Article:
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Routine CT Angiography Screening Unnecessary for Diabetes


Routine CT angiography for patients with diabetes not more effective in preventing cardiovascular complications than good standard of care.

Routine advanced coronary CT angiography (CCTA) screening in patients with diabetes does not result in significant long-term reduction in death, heart attack, or hospitalization, according to a study published in JAMA.

Researchers from Intermountain Medical Center Heart Institute in Murray, Utah performed a randomized trial to determine if this type of routine screening could guide preventative therapy for coronary artery disease (CAD) among patients with diabetes.

"Many diabetics die from heart disease before they ever have any typical heart attack-related symptoms," lead researcher Brent Muhlestein, MD, director of cardiovascular research at the center, said in a release. "The question was whether screening for the presence of silent heart disease in these patients would be helpful.”

A total of 900 participants who had diabetes mellitus (DM) for three years or less participated in the trial. They were prospectively followed from January 2008 to August 2014. Male participants were 50 years or younger, females were 55 years or younger. None had symptoms of CAD at the start of the study. The participants who were randomly assigned to be assessed by CCTA were managed by their physicians, according to pre-specified trial recommendations. Participants in the control group received standard medical therapy.[[{"type":"media","view_mode":"media_crop","fid":"29551","attributes":{"alt":"Brent Muhlestein, MD, lead researcher","class":"media-image media-image-right","id":"media_crop_6878364149514","media_crop_h":"0","media_crop_image_style":"-1","media_crop_instance":"3060","media_crop_rotate":"0","media_crop_scale_h":"0","media_crop_scale_w":"0","media_crop_w":"0","media_crop_x":"0","media_crop_y":"0","style":"border-width: 0px; border-style: solid; margin: 1px; float: right;","title":"Brent Muhlestein, MD, lead researcher","typeof":"foaf:Image"}}]]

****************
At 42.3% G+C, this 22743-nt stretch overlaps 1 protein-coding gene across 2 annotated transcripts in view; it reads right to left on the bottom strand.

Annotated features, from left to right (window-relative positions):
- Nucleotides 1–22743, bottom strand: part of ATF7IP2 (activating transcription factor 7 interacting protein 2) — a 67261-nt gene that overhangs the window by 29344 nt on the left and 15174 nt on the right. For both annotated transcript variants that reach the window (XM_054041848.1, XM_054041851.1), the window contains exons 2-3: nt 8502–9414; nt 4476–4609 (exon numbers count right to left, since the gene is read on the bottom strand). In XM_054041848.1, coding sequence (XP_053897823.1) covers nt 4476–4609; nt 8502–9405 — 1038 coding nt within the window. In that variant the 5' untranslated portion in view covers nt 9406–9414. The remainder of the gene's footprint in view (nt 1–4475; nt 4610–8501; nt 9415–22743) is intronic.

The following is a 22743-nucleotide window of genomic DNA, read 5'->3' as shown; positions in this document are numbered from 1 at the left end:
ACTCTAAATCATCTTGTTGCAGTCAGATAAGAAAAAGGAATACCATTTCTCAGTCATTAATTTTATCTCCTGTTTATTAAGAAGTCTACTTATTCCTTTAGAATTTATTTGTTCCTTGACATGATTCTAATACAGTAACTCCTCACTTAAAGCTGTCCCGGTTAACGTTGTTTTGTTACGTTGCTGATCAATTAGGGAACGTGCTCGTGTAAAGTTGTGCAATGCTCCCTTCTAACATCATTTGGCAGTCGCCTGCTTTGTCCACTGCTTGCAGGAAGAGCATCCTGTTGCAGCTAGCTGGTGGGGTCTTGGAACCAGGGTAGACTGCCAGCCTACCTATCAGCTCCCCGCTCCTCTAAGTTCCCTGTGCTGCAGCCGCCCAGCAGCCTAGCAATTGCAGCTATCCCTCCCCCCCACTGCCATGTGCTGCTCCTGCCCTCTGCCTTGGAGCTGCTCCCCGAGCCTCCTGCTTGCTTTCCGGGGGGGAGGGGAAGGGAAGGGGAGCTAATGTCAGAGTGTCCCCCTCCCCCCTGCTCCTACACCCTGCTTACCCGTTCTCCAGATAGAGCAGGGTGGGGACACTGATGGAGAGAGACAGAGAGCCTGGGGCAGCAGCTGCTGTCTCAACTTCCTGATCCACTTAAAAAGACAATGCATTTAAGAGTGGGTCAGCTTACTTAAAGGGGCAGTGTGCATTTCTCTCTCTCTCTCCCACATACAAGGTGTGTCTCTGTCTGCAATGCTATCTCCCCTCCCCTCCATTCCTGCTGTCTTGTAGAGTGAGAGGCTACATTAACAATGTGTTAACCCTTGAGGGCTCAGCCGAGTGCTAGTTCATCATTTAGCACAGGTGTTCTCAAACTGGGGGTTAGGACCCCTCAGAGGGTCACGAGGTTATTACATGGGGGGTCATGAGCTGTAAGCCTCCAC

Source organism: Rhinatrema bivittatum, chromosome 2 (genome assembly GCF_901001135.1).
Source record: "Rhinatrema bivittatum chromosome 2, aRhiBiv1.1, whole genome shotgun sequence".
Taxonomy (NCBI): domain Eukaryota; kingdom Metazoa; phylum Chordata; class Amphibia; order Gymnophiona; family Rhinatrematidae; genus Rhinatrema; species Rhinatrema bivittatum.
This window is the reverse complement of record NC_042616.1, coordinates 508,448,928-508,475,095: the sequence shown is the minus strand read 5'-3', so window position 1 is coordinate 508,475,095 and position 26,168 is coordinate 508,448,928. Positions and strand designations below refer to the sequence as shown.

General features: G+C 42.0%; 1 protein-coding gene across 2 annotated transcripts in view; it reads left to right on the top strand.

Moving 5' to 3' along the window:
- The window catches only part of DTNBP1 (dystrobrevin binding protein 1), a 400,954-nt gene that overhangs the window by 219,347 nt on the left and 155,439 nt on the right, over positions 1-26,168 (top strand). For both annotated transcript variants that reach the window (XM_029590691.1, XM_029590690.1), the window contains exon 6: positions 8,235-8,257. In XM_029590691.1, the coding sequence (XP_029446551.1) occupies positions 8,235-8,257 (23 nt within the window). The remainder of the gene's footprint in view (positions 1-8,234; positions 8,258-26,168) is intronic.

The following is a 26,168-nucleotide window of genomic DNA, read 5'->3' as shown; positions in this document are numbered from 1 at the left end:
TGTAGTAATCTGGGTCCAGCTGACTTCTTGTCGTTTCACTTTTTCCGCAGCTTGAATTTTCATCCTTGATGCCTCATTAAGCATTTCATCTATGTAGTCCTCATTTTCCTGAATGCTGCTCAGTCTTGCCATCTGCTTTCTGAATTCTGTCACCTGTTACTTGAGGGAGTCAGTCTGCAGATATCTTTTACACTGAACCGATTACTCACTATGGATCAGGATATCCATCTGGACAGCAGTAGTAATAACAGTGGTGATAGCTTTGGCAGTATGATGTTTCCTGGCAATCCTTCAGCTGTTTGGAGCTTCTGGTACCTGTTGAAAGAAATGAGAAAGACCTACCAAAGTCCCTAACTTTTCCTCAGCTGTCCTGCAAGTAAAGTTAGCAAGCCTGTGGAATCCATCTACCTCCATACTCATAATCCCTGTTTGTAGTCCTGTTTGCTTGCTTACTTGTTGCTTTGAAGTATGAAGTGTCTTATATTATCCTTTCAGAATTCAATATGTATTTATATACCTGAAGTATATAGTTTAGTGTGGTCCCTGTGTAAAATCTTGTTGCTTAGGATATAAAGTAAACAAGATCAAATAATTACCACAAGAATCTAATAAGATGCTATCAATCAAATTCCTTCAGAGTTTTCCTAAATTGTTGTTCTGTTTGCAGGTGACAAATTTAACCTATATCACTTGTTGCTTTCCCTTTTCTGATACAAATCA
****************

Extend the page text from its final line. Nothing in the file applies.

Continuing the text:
The results showed that after four years of follow-up, the occurrence of deaths, MIs, and episodes of unstable angina did not differ significantly between those who were screened (6.2%), and those who were not (7.6%). There were only a modest number of revascularization procedures and an increase in the use of cholesterol-lowering statin drugs as a result of the screening.

"This non-invasive imaging technology that we have is incredibly accurate, however, it does involve additional expense and some radiation exposure," Muhlestein concluded in the release. "Previous studies have shown that CCTA screening is nearly as good as standard invasive heart catheterization in defining coronary arteries. Because of this, we hoped this new technology would help us identify heart disease in high-risk patients who don't have symptoms, and thereby allow us to better care for them. However, it turned out that the excellent standard of care offered to diabetic patients is just as effective."

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